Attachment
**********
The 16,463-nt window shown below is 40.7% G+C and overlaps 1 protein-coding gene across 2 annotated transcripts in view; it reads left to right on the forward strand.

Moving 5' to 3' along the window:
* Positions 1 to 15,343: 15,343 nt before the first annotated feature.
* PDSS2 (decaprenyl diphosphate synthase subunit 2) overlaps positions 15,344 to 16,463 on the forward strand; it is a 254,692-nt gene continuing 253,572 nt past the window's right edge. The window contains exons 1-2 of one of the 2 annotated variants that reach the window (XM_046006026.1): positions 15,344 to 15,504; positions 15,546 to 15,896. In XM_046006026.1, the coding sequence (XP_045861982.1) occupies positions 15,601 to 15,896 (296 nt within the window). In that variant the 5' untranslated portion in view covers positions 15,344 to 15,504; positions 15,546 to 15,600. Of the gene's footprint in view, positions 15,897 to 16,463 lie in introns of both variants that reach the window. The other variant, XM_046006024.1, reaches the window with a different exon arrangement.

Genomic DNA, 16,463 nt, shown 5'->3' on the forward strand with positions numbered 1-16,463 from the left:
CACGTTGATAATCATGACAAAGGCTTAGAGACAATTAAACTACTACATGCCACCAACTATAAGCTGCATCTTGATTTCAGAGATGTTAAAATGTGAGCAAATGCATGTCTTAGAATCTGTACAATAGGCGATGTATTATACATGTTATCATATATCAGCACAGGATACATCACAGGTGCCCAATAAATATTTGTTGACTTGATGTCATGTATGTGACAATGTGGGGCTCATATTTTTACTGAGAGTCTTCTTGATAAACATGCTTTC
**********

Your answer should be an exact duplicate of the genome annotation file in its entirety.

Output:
The 16,463-nt window shown below is 40.7% G+C and overlaps 1 protein-coding gene across 2 annotated transcripts in view; it reads left to right on the forward strand.

Moving 5' to 3' along the window:
* Positions 1 to 15,343: 15,343 nt before the first annotated feature.
* PDSS2 (decaprenyl diphosphate synthase subunit 2) overlaps positions 15,344 to 16,463 on the forward strand; it is a 254,692-nt gene continuing 253,572 nt past the window's right edge. The window contains exons 1-2 of one of the 2 annotated variants that reach the window (XM_046006026.1): positions 15,344 to 15,504; positions 15,546 to 15,896. In XM_046006026.1, the coding sequence (XP_045861982.1) occupies positions 15,601 to 15,896 (296 nt within the window). In that variant the 5' untranslated portion in view covers positions 15,344 to 15,504; positions 15,546 to 15,600. Of the gene's footprint in view, positions 15,897 to 16,463 lie in introns of both variants that reach the window. The other variant, XM_046006024.1, reaches the window with a different exon arrangement.

Genomic DNA, 16,463 nt, shown 5'->3' on the forward strand with positions numbered 1-16,463 from the left:
CACGTTGATAATCATGACAAAGGCTTAGAGACAATTAAACTACTACATGCCACCAACTATAAGCTGCATCTTGATTTCAGAGATGTTAAAATGTGAGCAAATGCATGTCTTAGAATCTGTACAATAGGCGATGTATTATACATGTTATCATATATCAGCACAGGATACATCACAGGTGCCCAATAAATATTTGTTGACTTGATGTCATGTATGTGACAATGTGGGGCTCATATTTTTACTGAGAGTCTTCTTGATAAACATGCTTTC